By David McLauren
Did you know that thousands of people from virtually every nation and ethnic group arrive on our shores? It has truly become a multi-cultural mosaic. Did you know that millions of North Americans don’t celebrate Christmas as a religious holiday? This is because many North Americans are followers of non-Christian religions (Buddhists, Muslims, Hindus, or Jews to name a few) or they are individuals with no religious affiliation at all. Because many stores tap into the cash value of Christmas with Santa Clauses, ornaments, and Christmas fanfare at your nearby mall, we could too easily overlook the depth of diversity present in America during the holiday season. In reality, many different events, both spiritual and religious, are based on tradition, and are celebrated in many different ways during this time of year.
It used to be that being inclusive just meant sending out politically correct “Happy Holidays” greeting cards and changing office Christmas parties to “holiday parties.” Today, though, celebrating inclusiveness and diversity is about more than just changing labels and titles. Celebrating diversity and inclusiveness is about using the holiday season as a time to be with friends and family, and to build understanding and awareness about others.
“Be a giver! Plan to leave each person you talk to with something of value.”
- Take advantage of holiday parties to make new friends and grow your network, which in turn can lead to growing your business.
- View each holiday gathering as a networking opportunity. Go prepared with business cards, an attitude of giving, and a commitment to helping others.
- Reach out to those individuals who are alone in this country, invite them to your family gatherings, and make them feel special.
- During this holiday season consider placing a special ad in their community newspapers, such as, “McLauren Associates wish you Happy Holidays”.
- Read during holidays, and become an expert by researching and gathering interesting facts and stories about your target community.
- Get to know who is in your target community, who lives within their families, the places they hang out, the music stations they listen to, and so on.
- Hold an open house at your business centre, give away sweets, and distribute special post cards printed in the language of your customers and prospects.
- Always work during holidays (except December 25) when your community is busy celebrating.
- Don’t try to sell your products or services. Rather, ask questions to gain information about the person you are talking to, and learn about their interests and passions. Find out what’s special about them and how you can serve and encourage them.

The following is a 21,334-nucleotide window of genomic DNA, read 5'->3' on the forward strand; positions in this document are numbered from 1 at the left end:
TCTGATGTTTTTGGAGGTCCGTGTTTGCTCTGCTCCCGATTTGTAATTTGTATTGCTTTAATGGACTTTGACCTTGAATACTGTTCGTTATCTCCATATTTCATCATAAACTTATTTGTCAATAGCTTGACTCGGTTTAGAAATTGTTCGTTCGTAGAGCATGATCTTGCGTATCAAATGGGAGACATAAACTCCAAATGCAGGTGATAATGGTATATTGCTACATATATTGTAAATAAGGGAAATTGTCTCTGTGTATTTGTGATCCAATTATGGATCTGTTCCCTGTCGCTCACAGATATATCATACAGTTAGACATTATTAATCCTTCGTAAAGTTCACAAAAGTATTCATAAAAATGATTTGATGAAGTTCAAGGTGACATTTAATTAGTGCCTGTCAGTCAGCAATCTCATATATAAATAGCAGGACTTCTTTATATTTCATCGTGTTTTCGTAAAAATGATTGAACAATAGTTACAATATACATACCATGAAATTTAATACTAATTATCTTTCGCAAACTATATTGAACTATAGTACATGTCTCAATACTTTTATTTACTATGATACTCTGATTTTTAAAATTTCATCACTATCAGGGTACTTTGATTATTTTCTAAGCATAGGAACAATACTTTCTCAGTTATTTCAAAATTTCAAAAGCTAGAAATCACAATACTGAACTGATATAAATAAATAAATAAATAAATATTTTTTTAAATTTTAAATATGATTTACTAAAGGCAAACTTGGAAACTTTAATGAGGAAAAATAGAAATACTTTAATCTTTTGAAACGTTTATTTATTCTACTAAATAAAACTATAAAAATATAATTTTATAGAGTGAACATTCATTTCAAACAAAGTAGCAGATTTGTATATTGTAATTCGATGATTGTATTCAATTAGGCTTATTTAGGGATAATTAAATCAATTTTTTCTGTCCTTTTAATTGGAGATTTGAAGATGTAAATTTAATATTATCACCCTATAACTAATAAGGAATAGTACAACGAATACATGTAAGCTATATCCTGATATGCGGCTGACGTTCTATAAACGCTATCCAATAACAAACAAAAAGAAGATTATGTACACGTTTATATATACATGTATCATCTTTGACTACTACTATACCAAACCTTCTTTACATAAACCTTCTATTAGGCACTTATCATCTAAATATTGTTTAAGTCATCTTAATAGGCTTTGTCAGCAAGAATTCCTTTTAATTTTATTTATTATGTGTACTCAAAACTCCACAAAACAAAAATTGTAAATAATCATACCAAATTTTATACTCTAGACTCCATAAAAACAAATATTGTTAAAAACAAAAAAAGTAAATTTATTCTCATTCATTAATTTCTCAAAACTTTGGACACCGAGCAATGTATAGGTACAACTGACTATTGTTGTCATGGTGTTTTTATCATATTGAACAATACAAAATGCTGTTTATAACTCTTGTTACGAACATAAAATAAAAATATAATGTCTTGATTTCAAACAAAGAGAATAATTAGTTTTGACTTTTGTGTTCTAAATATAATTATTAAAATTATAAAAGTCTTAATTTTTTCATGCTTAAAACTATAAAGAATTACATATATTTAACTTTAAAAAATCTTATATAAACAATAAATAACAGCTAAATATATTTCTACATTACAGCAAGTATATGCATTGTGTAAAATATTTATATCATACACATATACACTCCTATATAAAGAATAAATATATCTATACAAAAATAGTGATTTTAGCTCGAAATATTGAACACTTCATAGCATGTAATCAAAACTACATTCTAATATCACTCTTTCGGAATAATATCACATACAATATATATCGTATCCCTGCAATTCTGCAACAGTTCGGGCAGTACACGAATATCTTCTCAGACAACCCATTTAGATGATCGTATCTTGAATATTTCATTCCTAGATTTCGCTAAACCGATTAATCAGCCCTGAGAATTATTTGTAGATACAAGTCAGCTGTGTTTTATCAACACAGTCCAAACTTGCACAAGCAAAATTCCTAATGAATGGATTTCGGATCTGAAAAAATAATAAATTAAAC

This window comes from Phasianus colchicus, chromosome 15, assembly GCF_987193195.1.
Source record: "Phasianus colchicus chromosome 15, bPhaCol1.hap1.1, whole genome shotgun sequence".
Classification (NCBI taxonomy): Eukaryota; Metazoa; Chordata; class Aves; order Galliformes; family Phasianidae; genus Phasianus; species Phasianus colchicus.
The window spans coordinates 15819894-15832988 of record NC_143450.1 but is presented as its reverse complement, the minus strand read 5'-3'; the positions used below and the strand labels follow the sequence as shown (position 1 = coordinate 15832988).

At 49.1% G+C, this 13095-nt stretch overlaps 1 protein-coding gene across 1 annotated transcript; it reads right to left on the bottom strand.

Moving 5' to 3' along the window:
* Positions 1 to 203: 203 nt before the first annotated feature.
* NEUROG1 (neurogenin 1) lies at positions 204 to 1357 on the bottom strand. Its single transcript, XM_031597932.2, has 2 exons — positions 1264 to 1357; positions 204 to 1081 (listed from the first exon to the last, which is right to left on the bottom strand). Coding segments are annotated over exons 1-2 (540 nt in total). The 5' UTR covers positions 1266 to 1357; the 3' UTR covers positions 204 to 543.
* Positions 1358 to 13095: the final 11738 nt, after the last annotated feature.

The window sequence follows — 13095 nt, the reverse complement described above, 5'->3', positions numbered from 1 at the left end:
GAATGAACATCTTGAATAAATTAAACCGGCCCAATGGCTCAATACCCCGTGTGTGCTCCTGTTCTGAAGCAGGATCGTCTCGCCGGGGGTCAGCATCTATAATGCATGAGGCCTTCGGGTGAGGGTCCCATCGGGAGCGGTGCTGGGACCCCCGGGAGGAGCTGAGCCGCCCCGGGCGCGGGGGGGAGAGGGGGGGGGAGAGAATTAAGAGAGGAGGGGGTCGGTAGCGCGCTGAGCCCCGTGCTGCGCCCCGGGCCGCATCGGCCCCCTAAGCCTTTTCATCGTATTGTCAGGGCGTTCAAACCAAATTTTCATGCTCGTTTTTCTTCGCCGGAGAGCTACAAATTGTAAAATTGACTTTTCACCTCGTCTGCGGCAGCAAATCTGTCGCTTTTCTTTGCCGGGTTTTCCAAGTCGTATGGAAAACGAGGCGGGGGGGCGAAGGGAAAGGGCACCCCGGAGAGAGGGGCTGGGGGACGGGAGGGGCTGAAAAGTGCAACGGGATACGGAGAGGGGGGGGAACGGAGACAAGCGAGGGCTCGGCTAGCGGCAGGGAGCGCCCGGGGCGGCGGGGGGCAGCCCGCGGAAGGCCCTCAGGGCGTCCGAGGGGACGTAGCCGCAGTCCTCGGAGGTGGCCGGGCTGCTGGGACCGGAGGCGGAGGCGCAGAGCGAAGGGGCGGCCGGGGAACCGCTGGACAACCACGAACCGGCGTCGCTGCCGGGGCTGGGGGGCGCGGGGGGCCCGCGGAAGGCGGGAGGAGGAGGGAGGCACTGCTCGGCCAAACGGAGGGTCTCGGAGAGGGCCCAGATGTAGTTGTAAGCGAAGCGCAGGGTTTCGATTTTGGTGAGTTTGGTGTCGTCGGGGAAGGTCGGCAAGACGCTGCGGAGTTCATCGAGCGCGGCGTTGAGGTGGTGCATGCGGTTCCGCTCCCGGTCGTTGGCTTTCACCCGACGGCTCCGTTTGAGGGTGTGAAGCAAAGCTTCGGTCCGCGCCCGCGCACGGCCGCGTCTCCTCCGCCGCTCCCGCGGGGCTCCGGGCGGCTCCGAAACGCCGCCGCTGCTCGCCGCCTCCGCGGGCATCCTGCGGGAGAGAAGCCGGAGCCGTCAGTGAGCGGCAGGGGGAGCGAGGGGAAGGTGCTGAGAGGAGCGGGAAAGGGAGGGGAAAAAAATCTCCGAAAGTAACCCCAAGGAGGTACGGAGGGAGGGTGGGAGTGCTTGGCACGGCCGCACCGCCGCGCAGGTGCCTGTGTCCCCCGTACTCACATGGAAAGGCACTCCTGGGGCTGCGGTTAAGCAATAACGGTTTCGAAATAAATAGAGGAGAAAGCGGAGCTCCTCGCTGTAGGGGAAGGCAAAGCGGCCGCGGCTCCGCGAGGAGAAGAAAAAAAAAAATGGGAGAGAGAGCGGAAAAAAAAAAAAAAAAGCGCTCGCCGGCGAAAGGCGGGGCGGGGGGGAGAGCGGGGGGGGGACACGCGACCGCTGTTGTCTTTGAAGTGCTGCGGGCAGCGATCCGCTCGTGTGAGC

- Wear something unique that stands out and makes it easy for others to ask questions and start a conversation. Pins, custom nametags, and embroidered logos can pique someone’s curiosity and bring a question.
- Be a giver! Plan to leave each person you talk to with something of value. This could be as small as a smile or as significant as a referral. Other “gifts” might include: information to help deal with an issue or situation they’re facing, a relevant and helpful article or book, or an introduction to someone they should meet and get to know.
- Avoid the challenge of trying to balance a plate and glass while you shake hands and talk with others. When you’re eating, focus on that, but when networking, give your full attention to the person you are talking to.
- Have a positive attitude about the event you’re attending. Let the host or organizer know how much you appreciate the hard work put in to making the event a success.
- Prepare to offer ideas for unique, affordable, and fun holiday gifts that people you meet could give to their clients, friends, and family members.
- Ask people what they enjoy about the holiday season and what they find challenging. Listen, and, if it’s appropriate, offer helpful suggestions.
- Avoid any negative comments or conversation and maintain an attitude of gratitude and joy. It will prove contagious!
- Make sure your holiday party isn’t a Christmas party in disguise. Decorations and food should be general, and not specific to any religion. Consider having a New Year’s party instead of a “Christmas” party. This type of event can also get everyone on board with your company’s mission and vision for the future.
This article has been sponsored by:
Women Worth Watching
David McLauren, Ph.D. is a diversity specialist who speaks five languages. He brings a wealth of education and expertise to businesses and brilliantly helps companies increase their profits and productivity through diversity. A highly sought-after keynote speaker, facilitator, and expert on diversity, inclusion, and multi-cultural issues, David consistently energizes, educates, and empowers his audiences.